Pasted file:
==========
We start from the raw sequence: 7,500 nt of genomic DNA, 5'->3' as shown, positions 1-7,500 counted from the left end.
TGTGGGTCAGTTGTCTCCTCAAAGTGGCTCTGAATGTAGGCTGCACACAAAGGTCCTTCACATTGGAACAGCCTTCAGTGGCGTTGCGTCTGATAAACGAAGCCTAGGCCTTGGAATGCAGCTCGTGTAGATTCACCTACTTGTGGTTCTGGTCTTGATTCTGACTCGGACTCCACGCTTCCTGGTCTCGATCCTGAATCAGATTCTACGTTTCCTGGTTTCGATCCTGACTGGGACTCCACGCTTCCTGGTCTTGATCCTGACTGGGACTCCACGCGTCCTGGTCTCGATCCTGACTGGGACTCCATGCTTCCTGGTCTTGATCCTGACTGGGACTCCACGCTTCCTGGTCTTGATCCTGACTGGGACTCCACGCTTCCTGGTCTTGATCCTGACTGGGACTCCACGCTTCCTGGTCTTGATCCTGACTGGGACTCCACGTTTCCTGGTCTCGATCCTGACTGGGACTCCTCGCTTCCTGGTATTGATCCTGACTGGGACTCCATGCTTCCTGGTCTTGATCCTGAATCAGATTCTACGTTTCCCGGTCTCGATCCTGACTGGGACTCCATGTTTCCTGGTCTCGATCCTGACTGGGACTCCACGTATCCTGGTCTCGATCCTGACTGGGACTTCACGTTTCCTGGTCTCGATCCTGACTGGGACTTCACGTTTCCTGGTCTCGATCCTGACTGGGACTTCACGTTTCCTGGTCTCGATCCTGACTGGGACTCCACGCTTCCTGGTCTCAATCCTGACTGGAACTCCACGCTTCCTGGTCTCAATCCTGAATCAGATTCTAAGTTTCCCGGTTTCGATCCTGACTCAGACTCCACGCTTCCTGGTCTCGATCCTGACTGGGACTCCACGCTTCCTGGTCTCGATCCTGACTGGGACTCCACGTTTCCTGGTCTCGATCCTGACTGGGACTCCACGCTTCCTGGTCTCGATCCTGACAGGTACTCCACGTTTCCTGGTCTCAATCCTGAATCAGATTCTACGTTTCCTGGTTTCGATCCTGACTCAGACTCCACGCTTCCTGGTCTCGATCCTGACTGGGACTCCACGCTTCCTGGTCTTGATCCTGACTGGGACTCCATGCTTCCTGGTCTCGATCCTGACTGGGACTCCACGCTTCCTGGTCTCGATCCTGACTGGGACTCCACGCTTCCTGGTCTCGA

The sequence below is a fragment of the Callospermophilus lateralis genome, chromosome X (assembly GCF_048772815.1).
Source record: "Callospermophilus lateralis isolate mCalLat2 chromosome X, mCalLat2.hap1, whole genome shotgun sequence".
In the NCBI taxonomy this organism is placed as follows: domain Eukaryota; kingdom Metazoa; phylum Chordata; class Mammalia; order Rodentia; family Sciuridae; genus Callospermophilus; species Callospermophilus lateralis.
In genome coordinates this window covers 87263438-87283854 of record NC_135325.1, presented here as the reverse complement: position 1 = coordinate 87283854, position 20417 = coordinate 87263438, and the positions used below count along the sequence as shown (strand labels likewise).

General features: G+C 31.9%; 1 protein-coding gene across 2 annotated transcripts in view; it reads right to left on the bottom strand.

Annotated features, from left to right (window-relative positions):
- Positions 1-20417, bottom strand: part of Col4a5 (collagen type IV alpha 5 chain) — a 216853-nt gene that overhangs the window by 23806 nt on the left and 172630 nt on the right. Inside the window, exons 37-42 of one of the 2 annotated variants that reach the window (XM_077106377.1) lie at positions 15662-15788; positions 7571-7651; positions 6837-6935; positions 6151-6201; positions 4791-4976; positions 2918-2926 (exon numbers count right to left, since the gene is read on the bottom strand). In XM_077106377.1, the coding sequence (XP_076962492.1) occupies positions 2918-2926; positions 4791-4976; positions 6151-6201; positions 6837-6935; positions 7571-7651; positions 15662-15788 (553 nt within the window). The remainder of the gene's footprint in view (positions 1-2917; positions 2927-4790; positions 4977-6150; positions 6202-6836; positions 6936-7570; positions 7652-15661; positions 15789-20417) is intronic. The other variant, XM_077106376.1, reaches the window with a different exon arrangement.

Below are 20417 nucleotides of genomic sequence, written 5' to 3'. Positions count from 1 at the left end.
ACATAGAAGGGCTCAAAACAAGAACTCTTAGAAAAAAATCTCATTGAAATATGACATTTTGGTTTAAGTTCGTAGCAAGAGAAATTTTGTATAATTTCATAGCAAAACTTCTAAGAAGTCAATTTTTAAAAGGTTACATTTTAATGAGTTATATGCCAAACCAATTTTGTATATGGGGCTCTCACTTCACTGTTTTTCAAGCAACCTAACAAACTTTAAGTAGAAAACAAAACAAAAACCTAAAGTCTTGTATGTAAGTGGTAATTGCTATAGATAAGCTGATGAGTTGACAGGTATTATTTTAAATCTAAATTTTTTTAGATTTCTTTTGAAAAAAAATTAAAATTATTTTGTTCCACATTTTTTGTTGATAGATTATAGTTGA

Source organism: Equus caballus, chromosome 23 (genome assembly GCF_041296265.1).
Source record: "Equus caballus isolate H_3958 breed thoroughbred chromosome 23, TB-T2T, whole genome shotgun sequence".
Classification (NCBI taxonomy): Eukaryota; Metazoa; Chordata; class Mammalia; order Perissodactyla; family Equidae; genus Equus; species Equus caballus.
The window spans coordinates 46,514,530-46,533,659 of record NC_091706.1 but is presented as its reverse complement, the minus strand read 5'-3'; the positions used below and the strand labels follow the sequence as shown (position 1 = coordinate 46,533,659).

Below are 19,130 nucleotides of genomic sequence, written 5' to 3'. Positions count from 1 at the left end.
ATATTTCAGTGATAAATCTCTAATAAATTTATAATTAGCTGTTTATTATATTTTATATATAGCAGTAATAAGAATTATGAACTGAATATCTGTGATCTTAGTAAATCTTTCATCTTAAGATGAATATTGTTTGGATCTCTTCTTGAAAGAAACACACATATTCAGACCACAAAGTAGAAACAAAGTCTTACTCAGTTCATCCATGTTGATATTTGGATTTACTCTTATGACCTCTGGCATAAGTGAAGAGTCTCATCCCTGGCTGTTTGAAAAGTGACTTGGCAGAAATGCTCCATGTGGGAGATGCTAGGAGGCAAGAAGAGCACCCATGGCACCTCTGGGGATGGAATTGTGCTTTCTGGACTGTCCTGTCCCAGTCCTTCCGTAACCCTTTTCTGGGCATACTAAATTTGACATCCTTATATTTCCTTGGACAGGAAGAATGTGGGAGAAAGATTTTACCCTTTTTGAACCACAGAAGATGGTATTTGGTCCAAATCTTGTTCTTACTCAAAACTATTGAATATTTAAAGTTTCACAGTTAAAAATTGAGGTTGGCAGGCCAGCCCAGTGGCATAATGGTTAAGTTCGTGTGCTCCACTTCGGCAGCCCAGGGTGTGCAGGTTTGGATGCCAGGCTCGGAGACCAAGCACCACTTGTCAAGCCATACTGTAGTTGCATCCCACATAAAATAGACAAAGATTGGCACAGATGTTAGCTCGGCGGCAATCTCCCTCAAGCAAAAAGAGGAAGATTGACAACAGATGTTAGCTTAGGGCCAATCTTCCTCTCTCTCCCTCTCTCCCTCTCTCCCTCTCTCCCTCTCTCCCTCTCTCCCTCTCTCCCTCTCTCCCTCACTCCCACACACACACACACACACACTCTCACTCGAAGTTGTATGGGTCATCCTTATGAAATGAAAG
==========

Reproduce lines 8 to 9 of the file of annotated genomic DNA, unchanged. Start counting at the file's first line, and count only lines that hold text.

Annotated features, from left to right (window-relative positions):
- Positions 1-20417, bottom strand: part of Col4a5 (collagen type IV alpha 5 chain) — a 216853-nt gene that overhangs the window by 23806 nt on the left and 172630 nt on the right. Inside the window, exons 37-42 of one of the 2 annotated variants that reach the window (XM_077106377.1) lie at positions 15662-15788; positions 7571-7651; positions 6837-6935; positions 6151-6201; positions 4791-4976; positions 2918-2926 (exon numbers count right to left, since the gene is read on the bottom strand). In XM_077106377.1, the coding sequence (XP_076962492.1) occupies positions 2918-2926; positions 4791-4976; positions 6151-6201; positions 6837-6935; positions 7571-7651; positions 15662-15788 (553 nt within the window). The remainder of the gene's footprint in view (positions 1-2917; positions 2927-4790; positions 4977-6150; positions 6202-6836; positions 6936-7570; positions 7652-15661; positions 15789-20417) is intronic. The other variant, XM_077106376.1, reaches the window with a different exon arrangement.